Establishing a Joint Stock Company in Switzerland
Establishing a Joint Stock Company in SwitzerlandUpdated on Tuesday 31st March 2020
based on 2 reviews.
Swiss joint stock companies
Joint stock companies are business vehicles in which shareholders buy and incorporate different stocks. In Switzerland, the joint stock company (Aktiengesellschaft,AG) is a very common type of business entities and are mostly employed by foreign investors wanting to start a medium size or a large corporation. The greatest advantage of the joint stock company is that its Swiss shareholders will have limited liability with respect to the company’s assets. The Swiss joint stock company can undertake different business activities:
- - trading,
- - manufacturing,
- - financial activities.
The joint stock company can also be employed as a Swiss holding company or as a subsidiary of a foreign entity.
More details on the joint stock company in Switzerland are available below:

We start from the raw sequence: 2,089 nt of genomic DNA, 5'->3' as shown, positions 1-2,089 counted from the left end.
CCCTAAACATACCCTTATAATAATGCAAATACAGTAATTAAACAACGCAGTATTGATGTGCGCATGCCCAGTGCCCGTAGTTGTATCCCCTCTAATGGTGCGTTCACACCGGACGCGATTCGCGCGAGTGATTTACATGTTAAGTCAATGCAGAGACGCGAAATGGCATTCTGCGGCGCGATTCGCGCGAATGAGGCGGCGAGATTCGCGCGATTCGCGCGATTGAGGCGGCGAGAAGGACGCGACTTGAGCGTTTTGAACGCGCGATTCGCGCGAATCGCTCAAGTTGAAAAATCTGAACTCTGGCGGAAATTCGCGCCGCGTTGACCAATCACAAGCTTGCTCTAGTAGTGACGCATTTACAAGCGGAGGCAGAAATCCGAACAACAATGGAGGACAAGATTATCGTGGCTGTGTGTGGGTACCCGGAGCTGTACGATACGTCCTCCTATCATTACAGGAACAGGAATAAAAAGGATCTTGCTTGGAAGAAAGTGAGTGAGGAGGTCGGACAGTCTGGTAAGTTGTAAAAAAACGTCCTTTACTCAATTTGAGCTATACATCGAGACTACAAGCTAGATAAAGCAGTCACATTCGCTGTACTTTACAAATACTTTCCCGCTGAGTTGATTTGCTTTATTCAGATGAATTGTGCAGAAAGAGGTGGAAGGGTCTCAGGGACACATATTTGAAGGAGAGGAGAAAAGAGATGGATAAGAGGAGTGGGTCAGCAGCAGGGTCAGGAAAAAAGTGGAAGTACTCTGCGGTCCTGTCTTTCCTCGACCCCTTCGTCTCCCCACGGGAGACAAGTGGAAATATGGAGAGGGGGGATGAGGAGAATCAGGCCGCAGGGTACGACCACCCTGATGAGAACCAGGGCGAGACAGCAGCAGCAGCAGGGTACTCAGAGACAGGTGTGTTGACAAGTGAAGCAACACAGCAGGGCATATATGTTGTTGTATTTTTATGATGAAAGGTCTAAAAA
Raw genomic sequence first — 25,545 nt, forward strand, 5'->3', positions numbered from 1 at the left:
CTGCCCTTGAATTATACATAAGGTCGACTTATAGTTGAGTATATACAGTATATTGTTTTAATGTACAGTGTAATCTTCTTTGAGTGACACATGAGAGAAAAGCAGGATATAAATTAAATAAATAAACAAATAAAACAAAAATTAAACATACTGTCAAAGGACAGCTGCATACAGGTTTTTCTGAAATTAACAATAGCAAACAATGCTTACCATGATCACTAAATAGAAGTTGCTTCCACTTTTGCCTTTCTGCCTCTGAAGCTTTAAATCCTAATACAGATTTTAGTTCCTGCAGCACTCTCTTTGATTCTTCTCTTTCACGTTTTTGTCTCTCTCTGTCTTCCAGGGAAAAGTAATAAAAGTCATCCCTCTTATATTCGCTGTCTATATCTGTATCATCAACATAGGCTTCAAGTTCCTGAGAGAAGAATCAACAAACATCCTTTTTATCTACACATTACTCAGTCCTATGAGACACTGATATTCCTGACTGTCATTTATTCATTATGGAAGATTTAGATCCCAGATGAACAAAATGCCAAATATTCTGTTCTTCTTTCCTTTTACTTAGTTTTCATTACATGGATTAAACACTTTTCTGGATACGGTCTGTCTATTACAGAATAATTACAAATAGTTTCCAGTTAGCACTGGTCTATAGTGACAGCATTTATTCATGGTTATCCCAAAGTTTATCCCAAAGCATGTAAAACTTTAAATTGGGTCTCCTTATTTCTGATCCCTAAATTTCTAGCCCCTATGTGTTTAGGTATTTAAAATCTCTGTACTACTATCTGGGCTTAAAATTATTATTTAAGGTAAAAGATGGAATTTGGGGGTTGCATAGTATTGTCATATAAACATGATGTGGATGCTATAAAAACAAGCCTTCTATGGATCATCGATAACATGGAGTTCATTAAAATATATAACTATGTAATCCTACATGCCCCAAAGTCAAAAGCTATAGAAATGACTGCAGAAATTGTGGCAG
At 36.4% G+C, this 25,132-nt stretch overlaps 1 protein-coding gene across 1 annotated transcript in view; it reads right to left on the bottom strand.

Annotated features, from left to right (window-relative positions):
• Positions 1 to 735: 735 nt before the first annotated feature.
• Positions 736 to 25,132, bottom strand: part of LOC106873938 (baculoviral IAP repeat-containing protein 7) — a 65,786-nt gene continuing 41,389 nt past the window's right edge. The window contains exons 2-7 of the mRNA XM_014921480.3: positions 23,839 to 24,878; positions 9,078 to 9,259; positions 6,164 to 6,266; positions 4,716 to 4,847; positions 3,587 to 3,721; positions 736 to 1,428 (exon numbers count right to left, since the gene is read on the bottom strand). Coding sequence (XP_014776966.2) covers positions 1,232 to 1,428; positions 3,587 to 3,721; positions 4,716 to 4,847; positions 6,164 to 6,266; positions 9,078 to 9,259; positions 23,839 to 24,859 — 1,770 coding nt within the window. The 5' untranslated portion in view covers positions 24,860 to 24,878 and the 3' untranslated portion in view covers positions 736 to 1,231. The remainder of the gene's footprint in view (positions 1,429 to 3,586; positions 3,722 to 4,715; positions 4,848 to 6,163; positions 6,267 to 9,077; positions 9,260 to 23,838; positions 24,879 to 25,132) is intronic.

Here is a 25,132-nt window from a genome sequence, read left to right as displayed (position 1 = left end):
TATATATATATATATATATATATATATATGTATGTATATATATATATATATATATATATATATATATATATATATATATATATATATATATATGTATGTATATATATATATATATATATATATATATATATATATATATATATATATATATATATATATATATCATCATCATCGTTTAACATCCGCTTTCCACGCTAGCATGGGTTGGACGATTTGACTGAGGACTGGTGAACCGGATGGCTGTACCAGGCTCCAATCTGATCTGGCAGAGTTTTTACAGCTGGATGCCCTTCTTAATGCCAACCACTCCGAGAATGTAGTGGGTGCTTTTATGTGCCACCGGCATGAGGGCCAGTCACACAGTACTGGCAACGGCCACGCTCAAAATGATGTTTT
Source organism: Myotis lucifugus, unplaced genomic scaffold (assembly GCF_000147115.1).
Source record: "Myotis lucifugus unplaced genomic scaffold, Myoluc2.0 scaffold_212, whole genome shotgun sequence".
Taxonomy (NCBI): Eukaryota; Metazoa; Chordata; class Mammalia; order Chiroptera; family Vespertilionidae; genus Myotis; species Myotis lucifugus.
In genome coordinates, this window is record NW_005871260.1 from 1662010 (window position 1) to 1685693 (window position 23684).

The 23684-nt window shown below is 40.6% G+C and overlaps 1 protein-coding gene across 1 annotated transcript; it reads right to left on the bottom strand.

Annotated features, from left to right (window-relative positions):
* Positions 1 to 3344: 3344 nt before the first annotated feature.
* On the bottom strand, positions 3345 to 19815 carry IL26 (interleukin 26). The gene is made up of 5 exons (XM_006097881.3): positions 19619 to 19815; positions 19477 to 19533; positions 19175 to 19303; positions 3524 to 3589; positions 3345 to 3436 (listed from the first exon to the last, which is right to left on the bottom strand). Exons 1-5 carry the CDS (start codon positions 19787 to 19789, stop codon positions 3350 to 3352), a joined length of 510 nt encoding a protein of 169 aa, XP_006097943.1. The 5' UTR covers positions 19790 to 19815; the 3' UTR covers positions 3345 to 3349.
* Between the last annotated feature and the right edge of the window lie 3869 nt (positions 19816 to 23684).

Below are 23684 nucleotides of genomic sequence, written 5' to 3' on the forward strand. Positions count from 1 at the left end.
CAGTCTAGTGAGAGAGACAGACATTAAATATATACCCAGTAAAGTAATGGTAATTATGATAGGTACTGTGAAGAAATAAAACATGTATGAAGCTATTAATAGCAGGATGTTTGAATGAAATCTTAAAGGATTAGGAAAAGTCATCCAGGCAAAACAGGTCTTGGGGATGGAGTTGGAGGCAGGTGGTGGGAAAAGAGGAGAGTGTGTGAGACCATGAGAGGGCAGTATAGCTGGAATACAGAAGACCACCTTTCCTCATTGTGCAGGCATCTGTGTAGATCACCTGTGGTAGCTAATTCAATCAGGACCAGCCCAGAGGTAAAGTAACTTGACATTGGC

What are the requirements of Swiss joint stock companies?
It is quite simple to open a joint stock company once the owner knows all the requirements of the Swiss Commercial Law with respect to this type of company. However, it is best to verify the accuracy of the information with a Swiss law firm before incorporation.
In order to set up a joint stock company in Switzerland, foreign investors must take into account the following:
- - a minimum share capital of 100,000CHF is required to register a Swiss joint stock company,
- - it must have at least three shareholders of which one must be a Swiss resident,
- - the board must have at least one member who must be a Swiss resident.
The shareholders must deposit at least 50,000CHF of the share capital before the company is registered with the Swiss Commercial Register.
What are the advantages of the joint stock company in Switzerland?
The main advantages of Swiss joint stock companies are:
- - the limitation of responsibility to the company’s assets for shareholders,
- - the shareholders can remain anonymous,
- - the audited accounts of Swiss joint stock companies must be published only if the company is listed on the Stock Exchange.
From a taxation point of view, Swiss joint stock companies will be subject to the same taxes as any other companies. However, due to Switzerland’s double taxation agreements the taxation of dividends and interests can be subject to deductions.